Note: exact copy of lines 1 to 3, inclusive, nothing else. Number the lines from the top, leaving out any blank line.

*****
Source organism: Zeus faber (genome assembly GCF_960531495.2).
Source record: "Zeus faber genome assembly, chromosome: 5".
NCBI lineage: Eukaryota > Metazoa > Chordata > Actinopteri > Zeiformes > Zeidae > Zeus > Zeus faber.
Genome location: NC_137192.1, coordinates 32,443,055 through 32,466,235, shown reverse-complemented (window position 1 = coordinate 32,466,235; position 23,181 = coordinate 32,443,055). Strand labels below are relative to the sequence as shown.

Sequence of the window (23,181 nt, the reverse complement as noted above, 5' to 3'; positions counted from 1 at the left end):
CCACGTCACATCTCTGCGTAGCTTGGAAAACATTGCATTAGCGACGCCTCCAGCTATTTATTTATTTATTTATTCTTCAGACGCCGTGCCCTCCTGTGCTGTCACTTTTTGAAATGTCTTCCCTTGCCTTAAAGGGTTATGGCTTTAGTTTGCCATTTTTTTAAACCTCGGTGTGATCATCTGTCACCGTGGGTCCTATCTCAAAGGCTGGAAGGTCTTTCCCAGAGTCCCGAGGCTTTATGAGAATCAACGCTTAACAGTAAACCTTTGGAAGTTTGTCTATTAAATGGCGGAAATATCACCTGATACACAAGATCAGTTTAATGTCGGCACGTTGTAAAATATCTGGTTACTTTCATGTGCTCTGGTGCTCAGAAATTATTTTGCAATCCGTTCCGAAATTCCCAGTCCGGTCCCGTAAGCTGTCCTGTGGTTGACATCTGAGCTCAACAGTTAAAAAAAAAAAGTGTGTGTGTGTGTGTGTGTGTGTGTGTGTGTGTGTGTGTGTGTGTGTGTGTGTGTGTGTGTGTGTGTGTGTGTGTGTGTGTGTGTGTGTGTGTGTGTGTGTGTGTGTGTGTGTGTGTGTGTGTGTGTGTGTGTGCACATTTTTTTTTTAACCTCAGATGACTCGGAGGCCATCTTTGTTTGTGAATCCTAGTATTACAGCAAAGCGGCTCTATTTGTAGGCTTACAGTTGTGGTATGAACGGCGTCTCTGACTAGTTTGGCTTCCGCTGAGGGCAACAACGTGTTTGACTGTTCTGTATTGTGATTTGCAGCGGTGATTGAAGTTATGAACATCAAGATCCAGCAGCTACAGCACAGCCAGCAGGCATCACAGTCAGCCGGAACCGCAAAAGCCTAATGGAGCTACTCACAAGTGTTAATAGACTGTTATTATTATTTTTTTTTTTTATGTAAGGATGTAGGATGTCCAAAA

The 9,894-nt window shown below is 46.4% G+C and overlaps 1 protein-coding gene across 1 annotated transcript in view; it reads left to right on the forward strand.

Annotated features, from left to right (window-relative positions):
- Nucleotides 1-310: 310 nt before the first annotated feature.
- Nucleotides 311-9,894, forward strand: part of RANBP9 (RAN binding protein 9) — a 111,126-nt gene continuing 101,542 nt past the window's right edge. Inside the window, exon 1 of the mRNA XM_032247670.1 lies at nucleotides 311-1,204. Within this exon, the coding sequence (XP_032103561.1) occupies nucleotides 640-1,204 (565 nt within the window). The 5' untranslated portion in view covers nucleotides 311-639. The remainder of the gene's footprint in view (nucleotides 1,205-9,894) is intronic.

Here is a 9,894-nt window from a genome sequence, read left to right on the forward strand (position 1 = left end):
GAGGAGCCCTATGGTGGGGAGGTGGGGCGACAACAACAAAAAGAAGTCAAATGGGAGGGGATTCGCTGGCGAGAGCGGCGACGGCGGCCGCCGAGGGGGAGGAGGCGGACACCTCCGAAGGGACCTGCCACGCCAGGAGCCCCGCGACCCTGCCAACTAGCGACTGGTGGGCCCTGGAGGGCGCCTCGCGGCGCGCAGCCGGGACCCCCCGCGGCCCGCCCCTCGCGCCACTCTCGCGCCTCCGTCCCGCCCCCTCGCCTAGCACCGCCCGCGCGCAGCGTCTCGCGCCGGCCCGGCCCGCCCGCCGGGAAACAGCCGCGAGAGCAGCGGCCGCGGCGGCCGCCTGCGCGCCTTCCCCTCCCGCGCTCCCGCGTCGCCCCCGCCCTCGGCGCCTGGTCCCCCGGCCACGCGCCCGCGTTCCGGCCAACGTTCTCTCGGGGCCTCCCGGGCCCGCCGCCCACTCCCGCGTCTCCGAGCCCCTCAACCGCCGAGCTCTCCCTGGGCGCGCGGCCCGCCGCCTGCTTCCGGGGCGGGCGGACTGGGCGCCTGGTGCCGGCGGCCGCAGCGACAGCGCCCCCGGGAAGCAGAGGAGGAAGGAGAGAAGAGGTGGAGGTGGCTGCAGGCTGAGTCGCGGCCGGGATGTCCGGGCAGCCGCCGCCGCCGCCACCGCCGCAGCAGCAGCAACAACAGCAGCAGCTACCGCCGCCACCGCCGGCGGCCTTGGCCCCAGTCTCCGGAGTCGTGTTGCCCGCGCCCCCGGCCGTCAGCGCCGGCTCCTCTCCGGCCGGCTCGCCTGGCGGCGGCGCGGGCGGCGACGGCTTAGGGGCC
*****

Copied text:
Source organism: Zeus faber (genome assembly GCF_960531495.2).
Source record: "Zeus faber genome assembly, chromosome: 5".
NCBI lineage: Eukaryota > Metazoa > Chordata > Actinopteri > Zeiformes > Zeidae > Zeus > Zeus faber.